But this is about the horrible BCS, which this year served up a couple of one loss teams in Florida and Oklahoma in the BCS Bowl. This year, other schools which have a reasonable claim to the national championship include Utah, which finished undefeated, won a BCS Bowl and destroyed their BCS opponent in that Bowl. Why wasn’t Utah in the BCS Final? Frankly, they looked pretty compelling in destroying Alabama.

Then you have the USC Trojans—who did a pretty good job of destroying the Penn State Nittany Lions, and a very good Nittany Lion team at that, one which was a one point loss from being undefeated. It’s hard to believe that USC lost a game to anyone this season. Even so, watching them in the Rose Bowl, USC certainly looked like a national champion. Why wasn’t USC playing Florida in the BCS final bowl?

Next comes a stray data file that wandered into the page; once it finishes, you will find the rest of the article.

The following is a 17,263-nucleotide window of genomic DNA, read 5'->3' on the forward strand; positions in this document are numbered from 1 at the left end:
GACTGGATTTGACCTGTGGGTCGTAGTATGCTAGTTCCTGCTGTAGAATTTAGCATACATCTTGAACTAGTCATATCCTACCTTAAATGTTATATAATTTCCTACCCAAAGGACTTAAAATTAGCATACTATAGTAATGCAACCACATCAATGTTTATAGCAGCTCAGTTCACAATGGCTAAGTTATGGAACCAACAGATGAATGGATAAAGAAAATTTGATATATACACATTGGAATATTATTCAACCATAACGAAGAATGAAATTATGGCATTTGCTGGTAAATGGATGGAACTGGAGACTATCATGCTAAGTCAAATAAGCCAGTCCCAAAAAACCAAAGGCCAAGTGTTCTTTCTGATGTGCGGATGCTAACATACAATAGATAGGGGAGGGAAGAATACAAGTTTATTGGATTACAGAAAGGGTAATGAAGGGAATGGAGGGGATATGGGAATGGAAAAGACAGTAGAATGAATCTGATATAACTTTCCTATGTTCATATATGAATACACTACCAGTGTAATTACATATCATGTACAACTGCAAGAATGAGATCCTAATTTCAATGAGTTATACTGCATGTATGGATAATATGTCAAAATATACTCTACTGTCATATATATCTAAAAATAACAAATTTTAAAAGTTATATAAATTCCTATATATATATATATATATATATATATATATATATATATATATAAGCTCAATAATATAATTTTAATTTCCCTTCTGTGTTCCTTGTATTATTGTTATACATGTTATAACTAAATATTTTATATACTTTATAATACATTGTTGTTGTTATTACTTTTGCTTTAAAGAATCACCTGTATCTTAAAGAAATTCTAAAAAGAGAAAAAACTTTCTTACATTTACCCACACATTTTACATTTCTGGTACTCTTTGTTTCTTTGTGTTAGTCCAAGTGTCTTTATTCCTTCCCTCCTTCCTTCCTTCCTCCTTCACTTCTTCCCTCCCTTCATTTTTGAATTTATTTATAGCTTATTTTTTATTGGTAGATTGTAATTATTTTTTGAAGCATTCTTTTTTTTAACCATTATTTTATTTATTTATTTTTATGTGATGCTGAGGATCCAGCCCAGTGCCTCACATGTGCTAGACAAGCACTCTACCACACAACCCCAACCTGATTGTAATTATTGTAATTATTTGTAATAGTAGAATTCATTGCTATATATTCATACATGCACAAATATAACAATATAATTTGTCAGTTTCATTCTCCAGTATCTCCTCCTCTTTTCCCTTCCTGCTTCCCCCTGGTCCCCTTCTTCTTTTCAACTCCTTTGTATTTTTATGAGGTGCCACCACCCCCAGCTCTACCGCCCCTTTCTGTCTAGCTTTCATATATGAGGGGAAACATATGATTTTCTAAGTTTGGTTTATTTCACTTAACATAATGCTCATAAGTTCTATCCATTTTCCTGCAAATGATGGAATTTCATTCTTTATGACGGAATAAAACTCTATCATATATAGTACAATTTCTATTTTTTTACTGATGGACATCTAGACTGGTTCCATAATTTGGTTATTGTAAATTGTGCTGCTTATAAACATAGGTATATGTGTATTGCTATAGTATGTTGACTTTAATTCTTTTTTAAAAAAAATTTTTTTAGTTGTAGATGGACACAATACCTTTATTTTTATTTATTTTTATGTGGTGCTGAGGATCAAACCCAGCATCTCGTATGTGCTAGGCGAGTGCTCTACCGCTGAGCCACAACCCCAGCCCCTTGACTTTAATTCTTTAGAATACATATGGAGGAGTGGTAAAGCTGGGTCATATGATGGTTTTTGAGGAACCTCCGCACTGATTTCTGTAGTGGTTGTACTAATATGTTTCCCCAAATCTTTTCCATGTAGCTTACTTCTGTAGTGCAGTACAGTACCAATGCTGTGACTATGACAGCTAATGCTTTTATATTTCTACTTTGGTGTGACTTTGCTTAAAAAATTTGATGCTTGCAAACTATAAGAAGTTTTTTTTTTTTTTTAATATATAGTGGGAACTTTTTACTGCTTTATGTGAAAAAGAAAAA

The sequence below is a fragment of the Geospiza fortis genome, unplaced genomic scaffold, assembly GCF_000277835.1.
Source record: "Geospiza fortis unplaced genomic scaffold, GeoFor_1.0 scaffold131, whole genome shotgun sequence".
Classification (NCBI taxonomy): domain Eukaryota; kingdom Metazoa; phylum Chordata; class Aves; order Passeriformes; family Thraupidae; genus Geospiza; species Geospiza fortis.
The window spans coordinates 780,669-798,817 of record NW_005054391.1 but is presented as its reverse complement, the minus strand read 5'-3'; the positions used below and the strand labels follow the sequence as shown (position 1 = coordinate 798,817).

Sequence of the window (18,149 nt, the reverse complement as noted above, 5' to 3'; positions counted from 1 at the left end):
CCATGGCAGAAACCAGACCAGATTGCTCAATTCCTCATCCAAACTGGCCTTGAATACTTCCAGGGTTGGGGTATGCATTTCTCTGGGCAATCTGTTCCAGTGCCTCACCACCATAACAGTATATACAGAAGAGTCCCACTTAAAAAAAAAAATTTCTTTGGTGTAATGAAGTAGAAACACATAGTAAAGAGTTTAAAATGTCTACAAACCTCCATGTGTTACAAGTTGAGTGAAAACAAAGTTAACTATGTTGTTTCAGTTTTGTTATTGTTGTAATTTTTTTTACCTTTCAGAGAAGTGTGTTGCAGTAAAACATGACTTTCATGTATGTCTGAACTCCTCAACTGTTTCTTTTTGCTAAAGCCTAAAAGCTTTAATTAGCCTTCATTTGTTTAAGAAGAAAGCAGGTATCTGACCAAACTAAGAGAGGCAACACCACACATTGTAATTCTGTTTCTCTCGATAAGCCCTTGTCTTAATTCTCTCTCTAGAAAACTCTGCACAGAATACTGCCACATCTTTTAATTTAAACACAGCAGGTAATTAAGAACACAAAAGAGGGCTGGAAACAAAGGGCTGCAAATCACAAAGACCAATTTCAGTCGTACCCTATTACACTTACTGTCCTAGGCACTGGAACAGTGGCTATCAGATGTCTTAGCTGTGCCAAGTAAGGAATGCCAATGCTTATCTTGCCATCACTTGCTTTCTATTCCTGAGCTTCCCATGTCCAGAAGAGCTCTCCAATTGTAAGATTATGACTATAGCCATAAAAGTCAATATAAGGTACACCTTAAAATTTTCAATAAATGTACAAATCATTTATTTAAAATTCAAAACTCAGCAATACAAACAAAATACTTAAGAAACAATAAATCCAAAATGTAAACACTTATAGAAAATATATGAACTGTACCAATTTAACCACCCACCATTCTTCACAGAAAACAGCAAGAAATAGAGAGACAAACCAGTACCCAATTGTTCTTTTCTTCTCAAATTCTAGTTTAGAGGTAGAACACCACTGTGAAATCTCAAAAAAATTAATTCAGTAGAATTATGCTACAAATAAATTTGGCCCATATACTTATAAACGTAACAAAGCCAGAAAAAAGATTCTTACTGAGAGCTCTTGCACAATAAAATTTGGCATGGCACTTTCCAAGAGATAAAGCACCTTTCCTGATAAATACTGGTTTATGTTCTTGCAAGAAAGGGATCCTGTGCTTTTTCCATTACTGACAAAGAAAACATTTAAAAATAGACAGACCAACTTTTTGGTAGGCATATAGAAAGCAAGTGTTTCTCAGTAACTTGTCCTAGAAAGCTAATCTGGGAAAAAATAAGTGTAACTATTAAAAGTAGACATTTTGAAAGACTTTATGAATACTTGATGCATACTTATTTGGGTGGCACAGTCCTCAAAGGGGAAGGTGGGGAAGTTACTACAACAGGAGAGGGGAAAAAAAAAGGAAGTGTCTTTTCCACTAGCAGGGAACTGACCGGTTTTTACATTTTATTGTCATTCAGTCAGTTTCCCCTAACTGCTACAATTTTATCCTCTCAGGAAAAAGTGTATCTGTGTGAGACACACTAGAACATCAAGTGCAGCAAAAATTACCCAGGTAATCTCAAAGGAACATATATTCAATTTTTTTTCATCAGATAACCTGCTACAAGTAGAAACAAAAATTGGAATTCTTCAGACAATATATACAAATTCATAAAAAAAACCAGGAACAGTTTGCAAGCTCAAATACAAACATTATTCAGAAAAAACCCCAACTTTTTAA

Then you have Texas, which defeated Ohio State in another BCS Bowl, though it was a close game and not a decisive win. Texas didn’t really make out the case for a national championship, but certainly they belong in the mix of elite teams. Why wasn’t Texas playing Florida in the BCS final bowl?

So what this controversy builds up to is the compelling need for a national playoff system in BCS/NCAA football. Why this is so difficult escapes me. The top eight ranked teams in the BCS should be eligible for the playoffs, and should be seeded in the BCS bowls; in fact, to be REALLY fair, the BCS/NCAA should put in the top sixteen teams and seed them accordingly. They certainly have enough teams. After all, if you’re ranked first, you should have a creampuff first round opponent, eh? Meanwhile, you can get some interesting 8-9 matchups, etc.